Landed Estates
NUI Galway



George McNamara was a son of Florence McNamara of Dromyn, county Clare. He was reputed to be a highwayman and became a popular figure in local folklore.


Name Description
McNamara (Cong) From 1722, George McNamara held the Abbey lands in the parish of Cong, barony of Kilmaine, county Mayo and associated land from the Tasburgh family. George McNamara was involved in litigation over the ownership of the Abbey lands in the 1730s. By the 1770s at least 500 acres, including the Abbey and the lands of Cornamona and Clogher, county Galway, formerly held by George McNamara (died 1760), were being leased by his brother-in-law, Stephen Creagh Butler, to his son, Bartholomew McNamara. The Irish Tourist Association file records that Bishop Pococke described the Abbey House in 1770 as the most delightfully situated residence he had seen in the course of his travels. In 1786, Wilson refers to "the beautiful seat" of George McNamara. The Abbey lands were acquired by Sir Richard O'Donel of Newport in the 1780s and sold to Joseph Lambert of Brookhill, parish of Crossboyne, barony of Clanmorris, in 1852.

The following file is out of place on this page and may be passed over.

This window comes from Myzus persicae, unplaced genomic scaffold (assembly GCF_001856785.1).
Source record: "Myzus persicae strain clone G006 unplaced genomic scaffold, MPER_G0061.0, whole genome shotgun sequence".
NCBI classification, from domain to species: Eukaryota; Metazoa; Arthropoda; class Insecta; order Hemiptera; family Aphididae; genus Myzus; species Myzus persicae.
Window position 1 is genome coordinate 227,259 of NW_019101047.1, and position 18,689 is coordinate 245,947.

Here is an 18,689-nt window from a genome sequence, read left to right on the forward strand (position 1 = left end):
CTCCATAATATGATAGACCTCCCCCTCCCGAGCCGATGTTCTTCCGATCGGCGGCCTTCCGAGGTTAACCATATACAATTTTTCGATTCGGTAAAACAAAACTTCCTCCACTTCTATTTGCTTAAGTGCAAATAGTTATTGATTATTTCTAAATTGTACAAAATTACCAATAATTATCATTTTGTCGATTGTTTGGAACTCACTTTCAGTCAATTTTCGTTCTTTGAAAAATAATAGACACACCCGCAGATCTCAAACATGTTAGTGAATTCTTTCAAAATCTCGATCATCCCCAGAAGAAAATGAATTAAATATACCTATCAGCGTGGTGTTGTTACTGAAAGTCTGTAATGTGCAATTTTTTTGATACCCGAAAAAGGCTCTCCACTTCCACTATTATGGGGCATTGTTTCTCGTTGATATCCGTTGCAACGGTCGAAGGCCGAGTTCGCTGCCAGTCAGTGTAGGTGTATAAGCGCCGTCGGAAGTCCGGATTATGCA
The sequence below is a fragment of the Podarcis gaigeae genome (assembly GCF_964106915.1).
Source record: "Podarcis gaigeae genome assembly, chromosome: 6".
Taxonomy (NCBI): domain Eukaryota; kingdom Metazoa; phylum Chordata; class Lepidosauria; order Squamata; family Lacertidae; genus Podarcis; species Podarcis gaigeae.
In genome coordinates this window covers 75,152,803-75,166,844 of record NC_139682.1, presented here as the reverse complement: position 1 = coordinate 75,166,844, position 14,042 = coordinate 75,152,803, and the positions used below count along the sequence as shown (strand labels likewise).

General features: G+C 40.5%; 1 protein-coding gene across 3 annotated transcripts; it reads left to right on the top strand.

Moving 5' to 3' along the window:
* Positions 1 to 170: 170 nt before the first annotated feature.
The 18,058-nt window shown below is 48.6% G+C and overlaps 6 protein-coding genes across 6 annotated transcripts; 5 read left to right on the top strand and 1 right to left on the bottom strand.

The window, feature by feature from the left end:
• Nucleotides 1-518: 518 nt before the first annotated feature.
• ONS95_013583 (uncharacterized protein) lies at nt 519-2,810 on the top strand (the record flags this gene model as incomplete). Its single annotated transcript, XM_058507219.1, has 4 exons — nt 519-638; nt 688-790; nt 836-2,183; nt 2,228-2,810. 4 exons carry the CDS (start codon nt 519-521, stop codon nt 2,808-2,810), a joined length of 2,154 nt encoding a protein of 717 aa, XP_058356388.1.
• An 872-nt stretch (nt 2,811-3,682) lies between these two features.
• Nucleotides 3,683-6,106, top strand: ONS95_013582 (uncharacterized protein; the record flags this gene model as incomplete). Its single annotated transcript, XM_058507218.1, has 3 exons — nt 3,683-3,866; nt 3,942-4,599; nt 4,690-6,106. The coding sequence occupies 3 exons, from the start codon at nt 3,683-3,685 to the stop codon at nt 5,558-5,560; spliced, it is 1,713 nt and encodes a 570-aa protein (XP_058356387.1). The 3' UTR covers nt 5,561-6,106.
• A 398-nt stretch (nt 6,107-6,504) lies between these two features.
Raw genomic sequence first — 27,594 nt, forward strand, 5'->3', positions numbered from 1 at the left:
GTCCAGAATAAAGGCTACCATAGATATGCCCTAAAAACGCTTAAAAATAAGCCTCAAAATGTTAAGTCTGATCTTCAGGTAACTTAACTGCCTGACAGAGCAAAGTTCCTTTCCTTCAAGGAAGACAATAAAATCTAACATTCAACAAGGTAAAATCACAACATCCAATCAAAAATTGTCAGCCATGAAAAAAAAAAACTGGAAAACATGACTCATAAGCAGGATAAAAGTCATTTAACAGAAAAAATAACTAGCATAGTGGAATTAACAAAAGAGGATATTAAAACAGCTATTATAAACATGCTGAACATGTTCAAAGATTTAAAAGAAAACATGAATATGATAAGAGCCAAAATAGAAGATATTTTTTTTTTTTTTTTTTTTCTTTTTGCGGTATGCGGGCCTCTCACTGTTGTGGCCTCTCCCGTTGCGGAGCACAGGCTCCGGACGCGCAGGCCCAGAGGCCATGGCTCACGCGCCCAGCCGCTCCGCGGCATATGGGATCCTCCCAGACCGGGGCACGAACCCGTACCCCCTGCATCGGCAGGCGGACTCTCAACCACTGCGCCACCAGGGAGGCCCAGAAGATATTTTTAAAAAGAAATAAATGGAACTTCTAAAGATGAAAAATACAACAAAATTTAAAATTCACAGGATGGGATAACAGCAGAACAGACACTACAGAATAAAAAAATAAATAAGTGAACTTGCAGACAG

Echlin The Echlin family held land in the Tuam/Dunmore area of county Galway in the early 18th century. Melvin writes that they acquired part of the former Lally estate of Tullinadaly from Baldwin Crowe in 1728. Sir Henry Echlin baronet died in 1725 and was succeeded by his grandson Robert Echlin 2nd baronet. A member of the Echlin family was Dean of Tuam. Elizabeth Echlin daughter of the 2nd baronet married Francis Palmer of Castlelacken, county Mayo, and much of the Echlin property passed to or was bought by the Palmers, including Kenure Park in Dublin.
Maguire At the time of Griffith's Valuation Philip McGuire held land in the parishes of Killardry and Relickmurry and Athassel, barony of Clanwilliam, county Tipperary. Philip Maguire was a son of Constantine Maguire of Tempo, county Fermanagh who inherited an estate in county Tipperary through his mother, Phoebe Macnamara, in 1830. Phoebe had family connections with the Creagh Butler family. Constantine was murdered at Toureen in 1834. In July 1852 the estate of Hugh and Philip Maguire, devisees of Constantine Maguire, deceased, at Kilnacask Lower, Dranganmore, and Toureen, in the barony of Clanwilliam, was advertised for sale. The property at Toureen, amounting to over 900 acres, was repeatedly offered for sale during the following 25 years. In May 1876 the Irish Times reported that portions of it were purchased by a Mr. Hart. In the 1870s [Judge] Philip McGuire of Tooreen, Caher, owned 932 acres in county Tipperary.